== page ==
TechWhirl (TECHWR-L) is a resource for technical writing and technical communications professionals of all experience levels and in all industries to share their experiences and acquire information.
For two decades, technical communicators have turned to TechWhirl to ask and answer questions about the always-changing world of technical communications, such as tools, skills, career paths, methodologies, and emerging industries. The TechWhirl Archives and magazine, created for, by and about technical writers, offer a wealth of knowledge to everyone with an interest in any aspect of technical communications.
Subject:Re: Boring Discussions From:Loryn Jenkins <loryn -at- OZEMAIL -dot- COM -dot- AU> Date:Thu, 14 Dec 1995 15:37:51 +1000
Well, this list is set up for those of us who are *practising* TechWriters.
Each of us face some of these experiences/decisions every day. That's why
we discuss them.
This list isn't necessarily an advert for TechWriting.
TechWriting can be lonely and boring. But it can also be extremely
energizing, exciting work--learning about lots of new things all the time.
>I am a recent new subscriber to this list and am also wondering a bit
>about the boredem factor (mein angstliches Gefuehl ist, dass die
>Langweiligkeit dieses Listes die Verklichkeit von technischen Schreiben
>spiegelt). That is, as a soon to be new graduate who is looking into TW
>as a possible career option, I am wondering if this boredom does not
>reflect the field of TW itself. Please do not be offended by this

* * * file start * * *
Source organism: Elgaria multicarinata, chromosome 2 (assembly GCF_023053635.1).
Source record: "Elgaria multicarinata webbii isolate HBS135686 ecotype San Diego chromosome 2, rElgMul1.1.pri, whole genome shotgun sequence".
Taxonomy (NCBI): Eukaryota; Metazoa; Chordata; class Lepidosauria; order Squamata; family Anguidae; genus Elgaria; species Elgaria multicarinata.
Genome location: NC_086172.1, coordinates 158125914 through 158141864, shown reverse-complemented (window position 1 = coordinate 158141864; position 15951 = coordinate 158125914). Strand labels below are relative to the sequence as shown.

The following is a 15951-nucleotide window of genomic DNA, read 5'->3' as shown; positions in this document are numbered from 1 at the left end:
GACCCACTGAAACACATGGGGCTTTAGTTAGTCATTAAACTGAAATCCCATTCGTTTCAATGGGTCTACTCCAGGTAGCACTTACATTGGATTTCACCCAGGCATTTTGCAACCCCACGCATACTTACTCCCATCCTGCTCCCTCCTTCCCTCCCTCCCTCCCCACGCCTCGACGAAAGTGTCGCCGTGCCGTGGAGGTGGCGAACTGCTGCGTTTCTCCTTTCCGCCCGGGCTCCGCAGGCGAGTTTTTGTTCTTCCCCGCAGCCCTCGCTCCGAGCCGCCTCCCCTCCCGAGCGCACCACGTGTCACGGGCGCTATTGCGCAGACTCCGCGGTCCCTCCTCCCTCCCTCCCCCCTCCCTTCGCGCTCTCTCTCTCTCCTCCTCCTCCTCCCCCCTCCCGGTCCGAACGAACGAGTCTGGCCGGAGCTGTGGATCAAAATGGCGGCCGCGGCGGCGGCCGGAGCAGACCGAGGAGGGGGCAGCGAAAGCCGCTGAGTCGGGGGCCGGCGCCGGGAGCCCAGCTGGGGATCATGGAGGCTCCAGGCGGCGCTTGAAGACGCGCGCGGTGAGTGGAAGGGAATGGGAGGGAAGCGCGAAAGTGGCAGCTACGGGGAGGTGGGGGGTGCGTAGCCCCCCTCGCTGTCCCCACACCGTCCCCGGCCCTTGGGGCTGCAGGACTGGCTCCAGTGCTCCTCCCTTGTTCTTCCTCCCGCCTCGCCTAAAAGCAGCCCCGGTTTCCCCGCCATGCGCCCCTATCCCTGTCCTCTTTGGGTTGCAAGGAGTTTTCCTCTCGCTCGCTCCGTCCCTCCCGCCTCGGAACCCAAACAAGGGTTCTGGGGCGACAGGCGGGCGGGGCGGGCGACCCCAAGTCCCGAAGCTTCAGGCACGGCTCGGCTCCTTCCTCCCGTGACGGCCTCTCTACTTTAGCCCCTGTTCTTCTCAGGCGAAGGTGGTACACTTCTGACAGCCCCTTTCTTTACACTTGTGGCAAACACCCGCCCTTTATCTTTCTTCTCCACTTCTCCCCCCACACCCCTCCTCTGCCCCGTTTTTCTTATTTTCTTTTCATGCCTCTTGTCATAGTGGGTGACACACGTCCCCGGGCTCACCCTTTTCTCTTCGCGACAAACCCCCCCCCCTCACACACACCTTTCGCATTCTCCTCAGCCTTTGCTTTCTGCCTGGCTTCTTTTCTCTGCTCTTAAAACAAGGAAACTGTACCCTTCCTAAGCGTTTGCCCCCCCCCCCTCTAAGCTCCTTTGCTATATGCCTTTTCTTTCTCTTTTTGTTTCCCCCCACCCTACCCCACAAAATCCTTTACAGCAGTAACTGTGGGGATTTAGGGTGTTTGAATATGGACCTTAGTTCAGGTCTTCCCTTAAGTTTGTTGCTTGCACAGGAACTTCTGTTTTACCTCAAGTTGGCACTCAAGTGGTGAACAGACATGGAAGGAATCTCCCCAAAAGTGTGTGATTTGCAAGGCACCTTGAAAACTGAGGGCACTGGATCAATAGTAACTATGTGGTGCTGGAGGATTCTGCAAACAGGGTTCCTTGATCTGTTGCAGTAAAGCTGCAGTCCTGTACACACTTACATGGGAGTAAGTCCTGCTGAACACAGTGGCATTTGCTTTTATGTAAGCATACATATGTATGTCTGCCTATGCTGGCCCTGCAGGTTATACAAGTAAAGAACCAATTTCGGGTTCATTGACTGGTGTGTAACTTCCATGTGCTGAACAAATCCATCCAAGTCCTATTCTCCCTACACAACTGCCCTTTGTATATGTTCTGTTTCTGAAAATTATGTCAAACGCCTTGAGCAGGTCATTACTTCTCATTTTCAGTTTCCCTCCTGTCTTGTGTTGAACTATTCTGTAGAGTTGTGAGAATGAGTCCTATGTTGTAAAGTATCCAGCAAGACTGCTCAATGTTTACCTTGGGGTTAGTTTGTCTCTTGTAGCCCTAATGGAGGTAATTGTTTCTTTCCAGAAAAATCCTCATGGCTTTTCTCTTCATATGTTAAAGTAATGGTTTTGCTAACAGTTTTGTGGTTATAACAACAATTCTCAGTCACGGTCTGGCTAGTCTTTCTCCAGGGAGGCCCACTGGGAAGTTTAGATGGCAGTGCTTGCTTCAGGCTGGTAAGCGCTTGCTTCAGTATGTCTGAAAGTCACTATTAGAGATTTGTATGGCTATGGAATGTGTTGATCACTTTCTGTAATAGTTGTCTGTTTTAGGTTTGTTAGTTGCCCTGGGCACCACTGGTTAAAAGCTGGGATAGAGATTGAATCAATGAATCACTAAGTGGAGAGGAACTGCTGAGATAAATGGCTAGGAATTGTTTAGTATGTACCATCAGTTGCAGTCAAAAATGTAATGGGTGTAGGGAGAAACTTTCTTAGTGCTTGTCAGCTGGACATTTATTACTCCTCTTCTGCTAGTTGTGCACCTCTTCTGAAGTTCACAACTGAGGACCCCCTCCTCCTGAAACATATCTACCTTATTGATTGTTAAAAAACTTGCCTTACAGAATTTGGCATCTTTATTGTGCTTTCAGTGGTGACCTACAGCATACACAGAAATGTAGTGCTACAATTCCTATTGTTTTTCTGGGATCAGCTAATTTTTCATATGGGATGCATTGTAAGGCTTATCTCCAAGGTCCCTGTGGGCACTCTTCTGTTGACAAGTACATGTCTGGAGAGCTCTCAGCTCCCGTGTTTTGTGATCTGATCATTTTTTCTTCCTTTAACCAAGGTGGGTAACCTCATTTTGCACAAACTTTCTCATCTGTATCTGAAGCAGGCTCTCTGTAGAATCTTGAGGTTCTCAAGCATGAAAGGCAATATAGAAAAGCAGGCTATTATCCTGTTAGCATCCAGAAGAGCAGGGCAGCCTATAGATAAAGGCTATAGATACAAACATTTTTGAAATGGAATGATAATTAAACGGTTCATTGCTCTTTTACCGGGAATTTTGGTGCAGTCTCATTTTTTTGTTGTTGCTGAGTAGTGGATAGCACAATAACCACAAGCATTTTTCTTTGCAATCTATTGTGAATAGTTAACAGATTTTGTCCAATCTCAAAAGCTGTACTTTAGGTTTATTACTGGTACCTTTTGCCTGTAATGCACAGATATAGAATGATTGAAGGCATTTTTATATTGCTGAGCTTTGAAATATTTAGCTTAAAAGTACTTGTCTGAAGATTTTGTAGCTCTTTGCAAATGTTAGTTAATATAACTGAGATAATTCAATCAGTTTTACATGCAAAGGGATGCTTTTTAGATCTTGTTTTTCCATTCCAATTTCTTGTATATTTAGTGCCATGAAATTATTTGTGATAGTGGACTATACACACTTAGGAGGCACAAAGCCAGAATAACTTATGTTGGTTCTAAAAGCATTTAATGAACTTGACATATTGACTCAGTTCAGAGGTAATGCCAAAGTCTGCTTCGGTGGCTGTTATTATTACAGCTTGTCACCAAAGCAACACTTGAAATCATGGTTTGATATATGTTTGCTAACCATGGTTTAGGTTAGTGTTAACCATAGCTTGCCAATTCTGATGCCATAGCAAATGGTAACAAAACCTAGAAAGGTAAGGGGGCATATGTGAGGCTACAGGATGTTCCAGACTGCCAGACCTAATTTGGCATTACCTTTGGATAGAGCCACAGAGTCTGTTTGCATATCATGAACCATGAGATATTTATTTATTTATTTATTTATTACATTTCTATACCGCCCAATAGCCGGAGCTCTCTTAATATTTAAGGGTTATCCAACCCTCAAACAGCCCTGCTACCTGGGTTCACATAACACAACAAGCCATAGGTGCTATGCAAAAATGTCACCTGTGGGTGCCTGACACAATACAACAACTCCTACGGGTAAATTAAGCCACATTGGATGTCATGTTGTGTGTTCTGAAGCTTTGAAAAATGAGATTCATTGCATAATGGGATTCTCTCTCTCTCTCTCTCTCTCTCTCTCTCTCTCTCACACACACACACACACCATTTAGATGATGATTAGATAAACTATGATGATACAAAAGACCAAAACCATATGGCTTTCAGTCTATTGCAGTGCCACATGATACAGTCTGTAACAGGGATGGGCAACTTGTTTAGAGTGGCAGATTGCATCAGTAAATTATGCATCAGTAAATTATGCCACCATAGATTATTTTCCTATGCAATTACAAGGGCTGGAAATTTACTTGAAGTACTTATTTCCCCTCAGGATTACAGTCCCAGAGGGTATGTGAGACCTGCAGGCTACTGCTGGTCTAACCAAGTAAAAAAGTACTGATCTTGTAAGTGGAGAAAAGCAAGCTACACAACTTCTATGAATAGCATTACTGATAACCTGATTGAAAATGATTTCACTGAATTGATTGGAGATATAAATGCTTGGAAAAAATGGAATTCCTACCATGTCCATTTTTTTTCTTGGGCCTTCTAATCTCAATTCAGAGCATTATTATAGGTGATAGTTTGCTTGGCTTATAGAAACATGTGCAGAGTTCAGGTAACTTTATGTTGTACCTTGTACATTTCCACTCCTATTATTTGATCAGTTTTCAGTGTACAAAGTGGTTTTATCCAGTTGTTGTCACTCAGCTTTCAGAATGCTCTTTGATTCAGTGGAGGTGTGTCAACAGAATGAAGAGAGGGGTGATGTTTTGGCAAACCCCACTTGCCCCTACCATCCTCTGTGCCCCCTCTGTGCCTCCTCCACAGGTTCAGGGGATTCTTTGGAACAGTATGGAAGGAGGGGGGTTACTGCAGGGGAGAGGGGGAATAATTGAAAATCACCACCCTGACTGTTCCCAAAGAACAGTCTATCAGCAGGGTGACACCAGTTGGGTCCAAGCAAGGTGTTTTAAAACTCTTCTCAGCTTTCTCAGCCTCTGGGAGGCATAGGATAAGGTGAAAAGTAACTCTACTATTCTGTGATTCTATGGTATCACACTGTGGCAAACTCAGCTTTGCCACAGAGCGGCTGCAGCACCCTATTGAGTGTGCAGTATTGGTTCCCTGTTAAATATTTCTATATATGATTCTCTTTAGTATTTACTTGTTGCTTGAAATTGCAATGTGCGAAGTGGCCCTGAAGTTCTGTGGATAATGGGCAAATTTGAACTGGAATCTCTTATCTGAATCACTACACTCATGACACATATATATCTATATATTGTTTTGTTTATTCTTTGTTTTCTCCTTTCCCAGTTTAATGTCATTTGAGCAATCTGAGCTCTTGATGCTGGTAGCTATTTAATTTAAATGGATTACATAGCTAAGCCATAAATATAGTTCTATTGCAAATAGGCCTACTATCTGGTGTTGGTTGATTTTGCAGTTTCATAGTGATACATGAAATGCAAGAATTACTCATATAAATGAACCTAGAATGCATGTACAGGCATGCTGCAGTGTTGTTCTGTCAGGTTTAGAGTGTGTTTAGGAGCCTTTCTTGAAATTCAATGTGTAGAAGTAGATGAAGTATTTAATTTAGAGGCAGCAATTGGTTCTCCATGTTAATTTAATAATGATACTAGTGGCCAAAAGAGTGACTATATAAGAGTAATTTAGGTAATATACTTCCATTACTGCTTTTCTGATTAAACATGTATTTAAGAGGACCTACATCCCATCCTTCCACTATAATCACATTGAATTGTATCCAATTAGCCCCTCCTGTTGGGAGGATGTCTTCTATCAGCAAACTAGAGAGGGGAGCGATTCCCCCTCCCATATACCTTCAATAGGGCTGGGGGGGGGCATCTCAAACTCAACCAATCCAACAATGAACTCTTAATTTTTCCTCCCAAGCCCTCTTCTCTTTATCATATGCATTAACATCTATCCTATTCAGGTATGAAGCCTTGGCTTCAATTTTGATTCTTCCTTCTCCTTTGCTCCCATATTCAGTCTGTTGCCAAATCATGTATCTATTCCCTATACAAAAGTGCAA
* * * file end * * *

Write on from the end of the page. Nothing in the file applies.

>statement, but I myslef do find disscussions of grammar and acronym
>capitalization somewhat less than rapturous. More, I have not recieved the
>epiffany experience I had perhaps unrealistically hoped for telling me
>that TW was going to be my lifes work and something that I MUST do.
>Again, and I am trying to be honest with myself and the list, I get
>a sense of an underlying hope in the disscussions here that people are
>desparate to talk about SOMETHING interesting. Is this because tech
>are living lives of silent desparation or am I, as a neophyte and potential
>practitioner, just missing the point and the collective fires burning out
>there in the souls of the worlds tech-pubers?
>I really want to fall in love with the idea of becoming a technical
>writer, could somebody please help convince me that the above impressions
>With heartfelt if not brutal honesty,
>On Mon, 11 Dec 1995, George Allaman wrote:
>> On Sat, 9 Dec 1995, Dick Buchanan wrote:
>> > How do I drop out of this extremely boring discussion group?
>> Why do you find the group boring?
>> Why can't you figure out how to unsubscribe?
>> Do these questions have the same answer?